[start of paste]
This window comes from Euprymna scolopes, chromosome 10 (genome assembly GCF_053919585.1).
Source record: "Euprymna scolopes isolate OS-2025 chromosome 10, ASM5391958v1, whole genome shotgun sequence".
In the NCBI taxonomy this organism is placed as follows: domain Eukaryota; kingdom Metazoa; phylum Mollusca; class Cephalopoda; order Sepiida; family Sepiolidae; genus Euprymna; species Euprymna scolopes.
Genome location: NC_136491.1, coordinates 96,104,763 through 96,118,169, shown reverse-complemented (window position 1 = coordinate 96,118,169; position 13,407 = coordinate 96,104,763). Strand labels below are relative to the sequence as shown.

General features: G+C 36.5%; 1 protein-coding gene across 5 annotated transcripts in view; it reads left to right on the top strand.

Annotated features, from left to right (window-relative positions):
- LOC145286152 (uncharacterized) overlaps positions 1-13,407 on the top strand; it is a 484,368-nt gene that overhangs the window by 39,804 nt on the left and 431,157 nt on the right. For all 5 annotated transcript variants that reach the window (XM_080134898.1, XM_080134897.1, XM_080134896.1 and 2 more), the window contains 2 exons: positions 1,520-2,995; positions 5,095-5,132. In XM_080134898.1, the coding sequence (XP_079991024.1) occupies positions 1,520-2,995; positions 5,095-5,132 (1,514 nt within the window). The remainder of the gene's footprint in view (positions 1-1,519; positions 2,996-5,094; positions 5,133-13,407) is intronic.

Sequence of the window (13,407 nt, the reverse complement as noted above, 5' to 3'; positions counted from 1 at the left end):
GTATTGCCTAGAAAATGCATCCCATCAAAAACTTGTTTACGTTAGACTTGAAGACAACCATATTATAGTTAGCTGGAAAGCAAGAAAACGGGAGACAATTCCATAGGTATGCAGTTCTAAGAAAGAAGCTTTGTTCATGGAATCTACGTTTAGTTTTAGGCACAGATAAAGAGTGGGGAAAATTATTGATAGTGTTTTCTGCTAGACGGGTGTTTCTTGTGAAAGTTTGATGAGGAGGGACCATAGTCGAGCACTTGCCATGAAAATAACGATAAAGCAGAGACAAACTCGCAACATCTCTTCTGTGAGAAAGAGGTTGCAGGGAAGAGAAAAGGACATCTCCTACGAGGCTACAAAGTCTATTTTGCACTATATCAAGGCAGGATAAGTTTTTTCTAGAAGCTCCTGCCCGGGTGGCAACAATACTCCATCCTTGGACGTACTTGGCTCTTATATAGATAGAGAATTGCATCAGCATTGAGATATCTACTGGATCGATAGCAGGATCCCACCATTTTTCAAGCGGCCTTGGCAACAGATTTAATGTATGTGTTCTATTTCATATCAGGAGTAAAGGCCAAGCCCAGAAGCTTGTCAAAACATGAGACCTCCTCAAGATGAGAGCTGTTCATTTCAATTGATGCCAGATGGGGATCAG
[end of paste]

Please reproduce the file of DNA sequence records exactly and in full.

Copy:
This window comes from Euprymna scolopes, chromosome 10 (genome assembly GCF_053919585.1).
Source record: "Euprymna scolopes isolate OS-2025 chromosome 10, ASM5391958v1, whole genome shotgun sequence".
In the NCBI taxonomy this organism is placed as follows: domain Eukaryota; kingdom Metazoa; phylum Mollusca; class Cephalopoda; order Sepiida; family Sepiolidae; genus Euprymna; species Euprymna scolopes.
Genome location: NC_136491.1, coordinates 96,104,763 through 96,118,169, shown reverse-complemented (window position 1 = coordinate 96,118,169; position 13,407 = coordinate 96,104,763). Strand labels below are relative to the sequence as shown.

General features: G+C 36.5%; 1 protein-coding gene across 5 annotated transcripts in view; it reads left to right on the top strand.

Annotated features, from left to right (window-relative positions):
- LOC145286152 (uncharacterized) overlaps positions 1-13,407 on the top strand; it is a 484,368-nt gene that overhangs the window by 39,804 nt on the left and 431,157 nt on the right. For all 5 annotated transcript variants that reach the window (XM_080134898.1, XM_080134897.1, XM_080134896.1 and 2 more), the window contains 2 exons: positions 1,520-2,995; positions 5,095-5,132. In XM_080134898.1, the coding sequence (XP_079991024.1) occupies positions 1,520-2,995; positions 5,095-5,132 (1,514 nt within the window). The remainder of the gene's footprint in view (positions 1-1,519; positions 2,996-5,094; positions 5,133-13,407) is intronic.

Sequence of the window (13,407 nt, the reverse complement as noted above, 5' to 3'; positions counted from 1 at the left end):
GTATTGCCTAGAAAATGCATCCCATCAAAAACTTGTTTACGTTAGACTTGAAGACAACCATATTATAGTTAGCTGGAAAGCAAGAAAACGGGAGACAATTCCATAGGTATGCAGTTCTAAGAAAGAAGCTTTGTTCATGGAATCTACGTTTAGTTTTAGGCACAGATAAAGAGTGGGGAAAATTATTGATAGTGTTTTCTGCTAGACGGGTGTTTCTTGTGAAAGTTTGATGAGGAGGGACCATAGTCGAGCACTTGCCATGAAAATAACGATAAAGCAGAGACAAACTCGCAACATCTCTTCTGTGAGAAAGAGGTTGCAGGGAAGAGAAAAGGACATCTCCTACGAGGCTACAAAGTCTATTTTGCACTATATCAAGGCAGGATAAGTTTTTTCTAGAAGCTCCTGCCCGGGTGGCAACAATACTCCATCCTTGGACGTACTTGGCTCTTATATAGATAGAGAATTGCATCAGCATTGAGATATCTACTGGATCGATAGCAGGATCCCACCATTTTTCAAGCGGCCTTGGCAACAGATTTAATGTATGTGTTCTATTTCATATCAGGAGTAAAGGCCAAGCCCAGAAGCTTGTCAAAACATGAGACCTCCTCAAGATGAGAGCTGTTCATTTCAATTGATGCCAGATGGGGATCAG